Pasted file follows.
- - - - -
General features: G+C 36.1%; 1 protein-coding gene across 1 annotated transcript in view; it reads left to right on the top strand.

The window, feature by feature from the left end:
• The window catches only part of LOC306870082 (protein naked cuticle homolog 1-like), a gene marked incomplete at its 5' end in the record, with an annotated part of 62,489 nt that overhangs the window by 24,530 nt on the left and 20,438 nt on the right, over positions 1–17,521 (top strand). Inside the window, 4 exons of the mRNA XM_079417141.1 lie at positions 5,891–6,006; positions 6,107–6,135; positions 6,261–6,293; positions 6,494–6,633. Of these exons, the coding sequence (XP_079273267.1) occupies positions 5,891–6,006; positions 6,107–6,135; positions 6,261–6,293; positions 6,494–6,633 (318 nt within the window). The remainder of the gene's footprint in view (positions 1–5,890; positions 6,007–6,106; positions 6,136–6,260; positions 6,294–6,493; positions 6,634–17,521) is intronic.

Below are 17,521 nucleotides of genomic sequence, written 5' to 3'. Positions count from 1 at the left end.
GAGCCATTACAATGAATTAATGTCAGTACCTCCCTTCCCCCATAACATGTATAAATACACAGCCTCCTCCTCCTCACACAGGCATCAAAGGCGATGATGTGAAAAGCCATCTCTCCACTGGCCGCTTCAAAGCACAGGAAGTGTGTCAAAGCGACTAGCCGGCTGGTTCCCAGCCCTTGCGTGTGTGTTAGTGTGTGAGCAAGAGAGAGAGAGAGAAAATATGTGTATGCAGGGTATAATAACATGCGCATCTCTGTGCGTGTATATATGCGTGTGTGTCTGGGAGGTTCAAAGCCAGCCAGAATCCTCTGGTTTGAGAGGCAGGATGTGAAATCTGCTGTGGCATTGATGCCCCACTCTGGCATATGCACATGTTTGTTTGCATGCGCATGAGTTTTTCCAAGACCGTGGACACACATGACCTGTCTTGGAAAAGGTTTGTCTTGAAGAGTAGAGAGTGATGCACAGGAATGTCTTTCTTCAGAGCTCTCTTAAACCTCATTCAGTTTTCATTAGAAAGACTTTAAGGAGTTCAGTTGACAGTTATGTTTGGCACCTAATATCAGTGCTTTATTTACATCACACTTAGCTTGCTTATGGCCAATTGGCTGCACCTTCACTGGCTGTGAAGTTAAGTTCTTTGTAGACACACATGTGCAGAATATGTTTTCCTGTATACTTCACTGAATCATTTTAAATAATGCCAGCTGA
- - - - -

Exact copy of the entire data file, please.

General features: G+C 36.1%; 1 protein-coding gene across 1 annotated transcript in view; it reads left to right on the top strand.

The window, feature by feature from the left end:
• The window catches only part of LOC306870082 (protein naked cuticle homolog 1-like), a gene marked incomplete at its 5' end in the record, with an annotated part of 62,489 nt that overhangs the window by 24,530 nt on the left and 20,438 nt on the right, over positions 1–17,521 (top strand). Inside the window, 4 exons of the mRNA XM_079417141.1 lie at positions 5,891–6,006; positions 6,107–6,135; positions 6,261–6,293; positions 6,494–6,633. Of these exons, the coding sequence (XP_079273267.1) occupies positions 5,891–6,006; positions 6,107–6,135; positions 6,261–6,293; positions 6,494–6,633 (318 nt within the window). The remainder of the gene's footprint in view (positions 1–5,890; positions 6,007–6,106; positions 6,136–6,260; positions 6,294–6,493; positions 6,634–17,521) is intronic.

Below are 17,521 nucleotides of genomic sequence, written 5' to 3'. Positions count from 1 at the left end.
GAGCCATTACAATGAATTAATGTCAGTACCTCCCTTCCCCCATAACATGTATAAATACACAGCCTCCTCCTCCTCACACAGGCATCAAAGGCGATGATGTGAAAAGCCATCTCTCCACTGGCCGCTTCAAAGCACAGGAAGTGTGTCAAAGCGACTAGCCGGCTGGTTCCCAGCCCTTGCGTGTGTGTTAGTGTGTGAGCAAGAGAGAGAGAGAGAAAATATGTGTATGCAGGGTATAATAACATGCGCATCTCTGTGCGTGTATATATGCGTGTGTGTCTGGGAGGTTCAAAGCCAGCCAGAATCCTCTGGTTTGAGAGGCAGGATGTGAAATCTGCTGTGGCATTGATGCCCCACTCTGGCATATGCACATGTTTGTTTGCATGCGCATGAGTTTTTCCAAGACCGTGGACACACATGACCTGTCTTGGAAAAGGTTTGTCTTGAAGAGTAGAGAGTGATGCACAGGAATGTCTTTCTTCAGAGCTCTCTTAAACCTCATTCAGTTTTCATTAGAAAGACTTTAAGGAGTTCAGTTGACAGTTATGTTTGGCACCTAATATCAGTGCTTTATTTACATCACACTTAGCTTGCTTATGGCCAATTGGCTGCACCTTCACTGGCTGTGAAGTTAAGTTCTTTGTAGACACACATGTGCAGAATATGTTTTCCTGTATACTTCACTGAATCATTTTAAATAATGCCAGCTGA